David Letterman has a Top Ten list. Now, America’s trial lawyers have theirs.
The trade group formerly known as ATLA – American Association for Justice – has released a list of the ten worst insurance companies in a free white paper, “The Ten Worst Insurance Companies in America.” (Download at http://www.justice.org/docs/TenWorstInsuranceCompanies.pdf)
Drum-roll, please … Here is the list
4. State Farm
10. Liberty Mutual
Some observations. First, the list contains a mix of P&C carriers, health insurers and specialty niche carriers.
Second, claim services (or lack thereof) figure prominently in making the list. Other factors include marketing and underwriting practices, poor corporate governance, etc.
Third, a unifying theme of many case studies is the existence of strong financial incentives for adjusters to deny claims. It refers to incentive plans where adjusters get free portable refrigerators for leading the office in claim denials. For example, it asserts that AIG locks claim checks in vaults, delays paying defense attorneys for a year and holds pizza parties to destroy documents.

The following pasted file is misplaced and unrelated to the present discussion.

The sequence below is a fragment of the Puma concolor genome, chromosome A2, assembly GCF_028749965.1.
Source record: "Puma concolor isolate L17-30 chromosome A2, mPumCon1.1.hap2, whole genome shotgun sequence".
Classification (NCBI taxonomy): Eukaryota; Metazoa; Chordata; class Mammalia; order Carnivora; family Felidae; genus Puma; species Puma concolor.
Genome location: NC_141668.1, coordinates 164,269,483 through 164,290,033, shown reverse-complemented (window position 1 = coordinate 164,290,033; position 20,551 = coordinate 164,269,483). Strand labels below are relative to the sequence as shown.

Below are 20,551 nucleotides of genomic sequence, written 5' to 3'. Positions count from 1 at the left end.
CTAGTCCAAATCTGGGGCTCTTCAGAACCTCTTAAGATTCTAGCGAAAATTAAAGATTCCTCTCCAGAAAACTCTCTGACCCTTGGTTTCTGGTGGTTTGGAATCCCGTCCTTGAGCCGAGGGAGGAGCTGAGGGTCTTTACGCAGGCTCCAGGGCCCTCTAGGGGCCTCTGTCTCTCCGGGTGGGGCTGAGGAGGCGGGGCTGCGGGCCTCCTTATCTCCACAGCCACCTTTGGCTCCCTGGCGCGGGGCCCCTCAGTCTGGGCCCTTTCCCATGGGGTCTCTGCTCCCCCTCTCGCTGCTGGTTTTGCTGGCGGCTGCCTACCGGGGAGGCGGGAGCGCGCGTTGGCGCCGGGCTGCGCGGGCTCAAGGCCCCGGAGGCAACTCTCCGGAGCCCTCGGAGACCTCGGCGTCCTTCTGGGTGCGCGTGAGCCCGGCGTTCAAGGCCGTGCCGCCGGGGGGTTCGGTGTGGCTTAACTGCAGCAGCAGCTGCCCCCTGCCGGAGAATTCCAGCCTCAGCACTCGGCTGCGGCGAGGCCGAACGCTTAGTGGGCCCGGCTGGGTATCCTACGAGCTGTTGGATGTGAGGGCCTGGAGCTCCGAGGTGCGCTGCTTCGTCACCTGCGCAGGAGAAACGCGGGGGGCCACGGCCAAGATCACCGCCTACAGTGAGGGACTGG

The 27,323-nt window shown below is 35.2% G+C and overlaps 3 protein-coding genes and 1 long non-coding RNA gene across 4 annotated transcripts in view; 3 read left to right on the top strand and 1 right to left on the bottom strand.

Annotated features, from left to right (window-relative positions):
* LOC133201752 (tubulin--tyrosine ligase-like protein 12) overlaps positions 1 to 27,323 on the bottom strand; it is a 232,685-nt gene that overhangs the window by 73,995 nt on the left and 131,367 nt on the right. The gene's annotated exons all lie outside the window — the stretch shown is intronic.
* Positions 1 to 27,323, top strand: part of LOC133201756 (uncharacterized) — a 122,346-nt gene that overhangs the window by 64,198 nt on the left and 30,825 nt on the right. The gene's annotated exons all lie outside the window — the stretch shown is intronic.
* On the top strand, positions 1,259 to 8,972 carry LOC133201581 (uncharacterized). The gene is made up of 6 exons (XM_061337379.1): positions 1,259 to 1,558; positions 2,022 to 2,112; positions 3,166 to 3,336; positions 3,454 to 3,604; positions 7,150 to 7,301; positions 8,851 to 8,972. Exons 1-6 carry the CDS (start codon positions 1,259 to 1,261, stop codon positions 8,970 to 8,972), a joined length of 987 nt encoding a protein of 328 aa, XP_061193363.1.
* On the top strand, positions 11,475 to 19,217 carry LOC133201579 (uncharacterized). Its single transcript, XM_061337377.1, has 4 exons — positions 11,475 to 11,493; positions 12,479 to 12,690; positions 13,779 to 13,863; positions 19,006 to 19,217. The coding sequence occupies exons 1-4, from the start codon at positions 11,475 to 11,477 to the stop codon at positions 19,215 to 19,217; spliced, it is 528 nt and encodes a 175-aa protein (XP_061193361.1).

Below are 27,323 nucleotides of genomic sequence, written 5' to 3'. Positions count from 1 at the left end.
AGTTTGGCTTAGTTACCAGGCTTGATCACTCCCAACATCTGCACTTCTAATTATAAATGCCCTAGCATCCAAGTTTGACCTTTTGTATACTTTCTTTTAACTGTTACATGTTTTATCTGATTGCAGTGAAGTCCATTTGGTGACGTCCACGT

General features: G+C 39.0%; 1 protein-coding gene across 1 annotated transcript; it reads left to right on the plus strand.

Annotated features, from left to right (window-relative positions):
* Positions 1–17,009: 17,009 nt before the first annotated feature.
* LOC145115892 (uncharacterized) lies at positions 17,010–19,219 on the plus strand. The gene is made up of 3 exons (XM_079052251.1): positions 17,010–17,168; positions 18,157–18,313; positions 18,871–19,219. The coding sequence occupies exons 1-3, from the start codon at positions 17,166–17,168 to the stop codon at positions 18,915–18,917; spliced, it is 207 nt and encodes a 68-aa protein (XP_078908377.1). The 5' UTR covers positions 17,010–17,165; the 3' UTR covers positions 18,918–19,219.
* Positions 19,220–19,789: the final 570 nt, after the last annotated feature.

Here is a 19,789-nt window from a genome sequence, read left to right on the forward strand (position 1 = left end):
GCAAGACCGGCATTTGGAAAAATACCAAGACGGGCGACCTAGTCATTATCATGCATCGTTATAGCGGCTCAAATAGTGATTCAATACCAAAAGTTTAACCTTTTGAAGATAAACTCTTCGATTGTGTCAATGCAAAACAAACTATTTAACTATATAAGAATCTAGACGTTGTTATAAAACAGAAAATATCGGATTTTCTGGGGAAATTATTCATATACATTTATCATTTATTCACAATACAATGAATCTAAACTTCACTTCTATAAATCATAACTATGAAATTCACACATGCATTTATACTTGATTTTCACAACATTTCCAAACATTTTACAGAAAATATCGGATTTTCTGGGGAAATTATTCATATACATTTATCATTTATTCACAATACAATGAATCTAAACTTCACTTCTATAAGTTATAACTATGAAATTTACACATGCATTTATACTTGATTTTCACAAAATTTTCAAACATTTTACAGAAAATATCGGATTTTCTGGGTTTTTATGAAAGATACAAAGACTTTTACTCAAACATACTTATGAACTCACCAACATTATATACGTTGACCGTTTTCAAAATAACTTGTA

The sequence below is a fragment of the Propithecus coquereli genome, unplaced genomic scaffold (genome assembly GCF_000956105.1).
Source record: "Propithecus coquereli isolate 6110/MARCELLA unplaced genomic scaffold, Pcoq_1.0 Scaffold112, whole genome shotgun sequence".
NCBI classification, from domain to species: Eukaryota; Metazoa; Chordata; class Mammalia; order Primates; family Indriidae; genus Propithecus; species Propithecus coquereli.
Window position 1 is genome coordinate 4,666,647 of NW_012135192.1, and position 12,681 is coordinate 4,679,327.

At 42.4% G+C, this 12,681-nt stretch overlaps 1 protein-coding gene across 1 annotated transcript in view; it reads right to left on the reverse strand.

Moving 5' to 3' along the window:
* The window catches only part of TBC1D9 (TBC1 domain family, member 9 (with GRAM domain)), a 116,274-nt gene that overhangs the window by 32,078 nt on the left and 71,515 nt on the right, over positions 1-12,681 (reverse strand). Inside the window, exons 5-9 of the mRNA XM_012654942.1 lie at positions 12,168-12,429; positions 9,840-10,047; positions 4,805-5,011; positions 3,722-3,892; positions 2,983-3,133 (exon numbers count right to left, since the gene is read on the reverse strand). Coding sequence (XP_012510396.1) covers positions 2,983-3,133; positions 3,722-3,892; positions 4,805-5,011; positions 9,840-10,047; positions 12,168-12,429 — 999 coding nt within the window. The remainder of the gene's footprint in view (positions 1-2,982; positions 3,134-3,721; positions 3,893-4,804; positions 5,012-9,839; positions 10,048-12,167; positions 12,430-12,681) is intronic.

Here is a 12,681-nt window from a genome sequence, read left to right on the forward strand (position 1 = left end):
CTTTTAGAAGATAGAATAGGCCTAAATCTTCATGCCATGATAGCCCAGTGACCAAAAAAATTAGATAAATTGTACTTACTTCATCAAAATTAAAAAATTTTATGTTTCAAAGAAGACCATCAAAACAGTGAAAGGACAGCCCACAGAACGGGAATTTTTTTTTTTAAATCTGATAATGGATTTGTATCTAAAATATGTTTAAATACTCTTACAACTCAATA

Three of the Top Ten had retained management gurus McKinsey to come in and figure out how to pay fewer claims.. The “good hands” were replaced by boxing gloves in campaigns designed to delay, deny and defend claims. Good hands? No, but some consumers did think they got the good finger.
It will be interesting to see what if any industry response is forthcoming. Folks within insurance often wonder why that industry does not enjoy a better public image. I have heard and seen no rebuttal to the AAJ white paper. Surely there is an insurance trade group that can muster a response. To let this critique go unanswered would seem to be damming.
To be sure, this is one side of the story only. “The flattest pancake has two sides” and perhaps each company on the list has its own response. If so, let’s hear it. Insurers have no monopoly on problems. When it comes to excoriating greed, the plaintiff's bar can be caught living in their own glass houses as they toss rocks. Witness the shenanigans of Dickie Scruggs and Bill Lerach, for instance. At least CEO’s usually have shareholders to answer to.
When I first heard of the AAJ Top Ten list, I tended to dismiss it, unread, thinking maybe it was a badge of harbor being so named. So personal injury lawyers hate insurers. Big news!
On further reflection, I urge all claim folks – especially those in upper management – to read the report to gauge how financially driven metrics can be over-weighted to produce dubious results.